How Do Simplified Employee Pension (SEP) IRAs Work?

ByAngelique Cruz
Edited byScott Strandberg

Updated: June 27, 2023

ByAngelique Cruz
Edited byScott Strandberg

Updated: June 27, 2023

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A Simplified Employee Pension Plan (SEP) is a retirement plan that's easy to set up and maintain and doesn't require you to fulfill any IRS filing requirements. It's typically a good option for self-employed individuals, freelancers and business owners (whether or not you have employees) because contributions are tax-deferred and tax-deductible and can vary annually.

It works similarly to a traditional IRA but with higher contribution limits. However, not everyone can contribute to a SEP IRA — only employers can.

It's never too early to begin saving for retirement, and opening a SEP IRA is an excellent option to ensure you'll have financial flexibility in your golden years.

Fast Facts on SEP IRA

 

Beyond simply knowing the definition of a SEP IRA, it's best to understand how it works and varies from other retirement account options.

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Small business owners or self-employed individuals can use a SEP IRA to contribute to their employees' retirement fund or their own.

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SEP IRAs are ideal for freelancers and small business owners because contributions are discretionary — you don't have to do it annually.

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SEP IRAs share similarities with traditional IRAs — contributions and earnings for both are untaxed, while income tax applies to withdrawals.

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Unlike other retirement accounts, only employers can contribute to SEP IRAs. However, all contributions and earnings belong entirely to the employee.

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Employers can contribute up to $66,000 (for 2023) to a SEP IRA or up to 25% of the employee's gross annual income (whichever is less).


Understanding SEP IRAs

A SEP IRA is a retirement plan option that may be best suited for individuals with fluctuating incomes, such as freelancers or small business owners. However, there's more to understanding a SEP IRA beyond its definition.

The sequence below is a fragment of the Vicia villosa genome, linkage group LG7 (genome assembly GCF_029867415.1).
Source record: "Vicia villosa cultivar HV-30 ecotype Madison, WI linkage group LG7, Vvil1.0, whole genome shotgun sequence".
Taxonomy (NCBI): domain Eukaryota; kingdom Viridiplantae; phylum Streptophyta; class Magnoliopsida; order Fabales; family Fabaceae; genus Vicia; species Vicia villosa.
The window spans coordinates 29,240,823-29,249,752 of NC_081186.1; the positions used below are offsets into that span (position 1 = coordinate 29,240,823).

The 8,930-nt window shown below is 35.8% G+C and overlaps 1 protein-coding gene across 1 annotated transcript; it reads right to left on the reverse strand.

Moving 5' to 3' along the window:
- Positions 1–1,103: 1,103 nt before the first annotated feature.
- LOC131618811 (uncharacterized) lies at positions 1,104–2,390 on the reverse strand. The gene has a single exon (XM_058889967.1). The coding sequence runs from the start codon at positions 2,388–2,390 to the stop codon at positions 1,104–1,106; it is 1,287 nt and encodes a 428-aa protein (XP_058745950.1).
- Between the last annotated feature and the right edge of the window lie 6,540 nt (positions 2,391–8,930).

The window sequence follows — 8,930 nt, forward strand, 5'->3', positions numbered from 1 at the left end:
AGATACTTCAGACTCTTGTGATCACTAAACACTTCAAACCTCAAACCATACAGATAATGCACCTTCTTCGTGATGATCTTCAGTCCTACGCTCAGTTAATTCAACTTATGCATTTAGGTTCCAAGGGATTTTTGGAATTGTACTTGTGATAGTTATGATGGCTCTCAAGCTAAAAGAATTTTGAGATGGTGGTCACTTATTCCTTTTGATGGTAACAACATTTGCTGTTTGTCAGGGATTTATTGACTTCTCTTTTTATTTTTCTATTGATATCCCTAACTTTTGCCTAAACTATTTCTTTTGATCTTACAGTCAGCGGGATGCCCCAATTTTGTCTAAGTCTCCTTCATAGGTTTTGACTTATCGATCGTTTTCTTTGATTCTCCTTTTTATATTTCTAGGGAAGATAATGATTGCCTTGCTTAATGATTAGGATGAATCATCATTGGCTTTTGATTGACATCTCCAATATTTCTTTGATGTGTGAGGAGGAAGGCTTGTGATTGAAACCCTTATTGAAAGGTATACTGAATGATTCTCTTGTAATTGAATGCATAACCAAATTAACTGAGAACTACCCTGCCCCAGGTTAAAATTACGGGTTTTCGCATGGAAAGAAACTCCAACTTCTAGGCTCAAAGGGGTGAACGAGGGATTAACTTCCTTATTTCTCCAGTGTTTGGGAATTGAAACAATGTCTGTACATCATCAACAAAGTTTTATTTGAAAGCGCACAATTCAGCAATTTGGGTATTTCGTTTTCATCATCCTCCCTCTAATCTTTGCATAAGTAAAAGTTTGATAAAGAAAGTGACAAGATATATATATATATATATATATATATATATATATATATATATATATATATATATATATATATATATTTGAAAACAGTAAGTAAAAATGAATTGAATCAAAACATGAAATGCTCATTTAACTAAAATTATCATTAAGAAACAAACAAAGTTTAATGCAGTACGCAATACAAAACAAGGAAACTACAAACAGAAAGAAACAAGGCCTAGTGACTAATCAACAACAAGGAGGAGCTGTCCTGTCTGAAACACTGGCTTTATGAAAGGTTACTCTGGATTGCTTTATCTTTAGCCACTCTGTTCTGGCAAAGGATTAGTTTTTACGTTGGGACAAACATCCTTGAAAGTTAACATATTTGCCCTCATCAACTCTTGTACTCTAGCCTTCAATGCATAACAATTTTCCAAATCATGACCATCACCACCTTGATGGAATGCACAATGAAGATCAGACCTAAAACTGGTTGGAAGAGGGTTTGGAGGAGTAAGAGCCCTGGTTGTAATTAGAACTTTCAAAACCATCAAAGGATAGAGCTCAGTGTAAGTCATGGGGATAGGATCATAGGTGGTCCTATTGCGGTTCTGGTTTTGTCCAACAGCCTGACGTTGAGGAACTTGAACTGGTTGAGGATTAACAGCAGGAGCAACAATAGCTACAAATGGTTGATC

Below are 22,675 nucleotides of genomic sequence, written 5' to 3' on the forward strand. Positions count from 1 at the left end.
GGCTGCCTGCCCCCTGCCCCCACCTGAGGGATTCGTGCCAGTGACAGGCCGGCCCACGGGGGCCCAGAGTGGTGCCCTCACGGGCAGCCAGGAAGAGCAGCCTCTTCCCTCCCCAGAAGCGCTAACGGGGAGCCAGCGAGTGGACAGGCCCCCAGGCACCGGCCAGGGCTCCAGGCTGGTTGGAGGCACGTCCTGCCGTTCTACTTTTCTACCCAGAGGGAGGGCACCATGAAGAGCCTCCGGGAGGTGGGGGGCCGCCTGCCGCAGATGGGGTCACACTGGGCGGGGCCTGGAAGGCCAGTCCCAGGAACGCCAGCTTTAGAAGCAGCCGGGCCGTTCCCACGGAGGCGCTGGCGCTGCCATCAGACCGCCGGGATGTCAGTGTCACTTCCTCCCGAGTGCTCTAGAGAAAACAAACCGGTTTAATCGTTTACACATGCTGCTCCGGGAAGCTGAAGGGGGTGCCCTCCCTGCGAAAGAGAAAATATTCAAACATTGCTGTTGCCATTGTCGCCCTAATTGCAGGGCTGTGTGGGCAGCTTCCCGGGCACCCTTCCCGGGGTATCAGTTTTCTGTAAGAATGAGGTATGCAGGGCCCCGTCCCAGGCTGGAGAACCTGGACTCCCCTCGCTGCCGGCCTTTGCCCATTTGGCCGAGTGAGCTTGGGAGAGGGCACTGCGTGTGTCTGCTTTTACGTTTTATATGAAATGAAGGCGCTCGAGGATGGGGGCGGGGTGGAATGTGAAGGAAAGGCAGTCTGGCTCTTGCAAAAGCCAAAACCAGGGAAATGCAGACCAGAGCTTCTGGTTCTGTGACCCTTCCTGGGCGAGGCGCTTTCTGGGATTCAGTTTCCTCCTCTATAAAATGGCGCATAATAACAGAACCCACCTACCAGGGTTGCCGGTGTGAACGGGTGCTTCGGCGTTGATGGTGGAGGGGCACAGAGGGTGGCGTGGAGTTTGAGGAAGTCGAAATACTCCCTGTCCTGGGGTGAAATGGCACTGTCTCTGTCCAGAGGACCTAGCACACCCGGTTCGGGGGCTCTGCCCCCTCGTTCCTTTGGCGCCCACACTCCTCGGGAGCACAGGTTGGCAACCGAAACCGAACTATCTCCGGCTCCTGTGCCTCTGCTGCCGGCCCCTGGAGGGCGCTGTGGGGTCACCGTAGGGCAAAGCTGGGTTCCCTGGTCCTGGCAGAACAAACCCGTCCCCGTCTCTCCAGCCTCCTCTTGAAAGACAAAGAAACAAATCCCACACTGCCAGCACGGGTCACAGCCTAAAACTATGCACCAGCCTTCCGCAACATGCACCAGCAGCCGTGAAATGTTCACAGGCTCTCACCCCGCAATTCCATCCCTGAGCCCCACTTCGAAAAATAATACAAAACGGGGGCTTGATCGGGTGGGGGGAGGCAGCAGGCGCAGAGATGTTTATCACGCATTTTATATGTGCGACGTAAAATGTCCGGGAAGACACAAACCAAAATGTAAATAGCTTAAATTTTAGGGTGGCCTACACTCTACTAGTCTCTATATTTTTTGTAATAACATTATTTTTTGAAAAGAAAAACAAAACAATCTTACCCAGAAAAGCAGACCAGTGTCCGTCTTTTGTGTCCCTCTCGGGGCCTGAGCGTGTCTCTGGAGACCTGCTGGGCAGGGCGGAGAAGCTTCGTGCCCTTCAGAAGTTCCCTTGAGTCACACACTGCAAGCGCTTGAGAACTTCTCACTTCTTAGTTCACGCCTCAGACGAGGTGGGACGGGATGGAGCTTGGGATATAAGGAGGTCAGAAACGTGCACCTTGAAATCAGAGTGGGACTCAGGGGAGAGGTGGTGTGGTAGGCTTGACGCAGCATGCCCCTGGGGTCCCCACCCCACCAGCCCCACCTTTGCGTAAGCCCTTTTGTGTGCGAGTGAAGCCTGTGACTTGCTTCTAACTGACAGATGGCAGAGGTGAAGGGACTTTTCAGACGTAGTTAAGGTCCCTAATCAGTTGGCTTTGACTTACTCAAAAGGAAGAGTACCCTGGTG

A SEP IRA is a tax-advantaged account, so your funds earn tax-deferred, and contributions are tax-deductible. It also has higher contribution limits than some other retirement accounts. Employers aren't obligated to contribute yearly — or, if they do, it doesn't need to be the same amount annually. However, contribution amounts must be the same for each employee.

Comparing Traditional and SEP IRAs

Among other retirement plans, a SEP IRA most closely resembles a traditional IRA. You contribute using pre-tax dollars for both, allowing your funds to grow tax-deferred. Contributions are discretionary for both, so you don't have to add money to your plan annually. Required minimum distributions for both begin when you turn 72.

However, there are also significant differences between them, especially regarding contributions. For example, employers don't need to contribute to traditional IRAs but must do so for SEP IRAs. Limits for SEP IRAs are also considerably higher. While the IRS caps contributions for traditional IRAs at $6,500 ($7,500 for those 55 and older), 2023 limits for SEP IRAs can be up to $66,000 or 25% of an employee's gross income (whichever is less).

IRA Component
SEP IRA
Traditional IRA

Tax Treatment

Tax-deferred growth

Tax-deferred growth

Target Demographic

Self-employed individuals and small
business owners

Anyone with earned income

Contribution Limits

Maximum of $66,000 per year
(2023)

Maximum of $6,500 per year (2023)

 

No catch-up contributions*

Additional $1,000 (total of $7,500)
if 50 or older

Required Contributions

Discretionary; not required every year

Discretionary; not required every year

A catch-up contribution is an amount you can contribute on top of that year's limits if you're 50 or older. Technically, SEP IRAs don't allow catch-ups because only employers can contribute.

However, you can set up your SEP IRA to permit non-SEP contributions. This way, you can make regular IRA contributions, including a catch-up contribution if eligible. However, that means your contributions to other IRAs must decrease.

Creating a SEP IRA

Now that you know the definition of a SEP IRA and how its contributions work, the next logical step is understanding the process of establishing one. MoneyGeek provides you with the essential steps.

1
Choose a Financial Institution to Serve as Trustee

The IRS mandates that all IRAs have a custodian. While banks are often an obvious choice, the IRS has a list of approved non-bank custodians you can use for SEP IRAs. Remember, your custodian keeps and manages your account, so comparing costs and investment options between several can help you find one that works best for you.

2
Execute a Written Agreement

Create a document that details the employer's name, the eligibility requirements for employee participation, an allocation formula and an official's signature. You can use the IRA's Form 5305-SEP, except if the following scenarios apply:

  • You maintain any other qualified non-SEP plan
  • You have leased employees
  • You don't want to follow the calendar year
  • You want to factor Social Security contributions into your allocation formula

You can use a prototype document instead, which most qualified financial institutions provide.

3
Provide Information to Participants

Your employees must know what a SEP IRA is, along with its contribution limits and tax treatment. They should also understand what happens if and when they make withdrawals.

Whether you use Form 5303-SEP or a prototype document, provide your employees with the following information:

  • The SEP IRA may earn differently than other IRAs (if they have one).
  • They will receive documentation of any changes in the plan and its effects within 30 days of the effective date.
  • You will provide them a document detailing any contributions made to their SEP IRA by January 1 of the following year (or the beginning of your fiscal year if using a prototype document).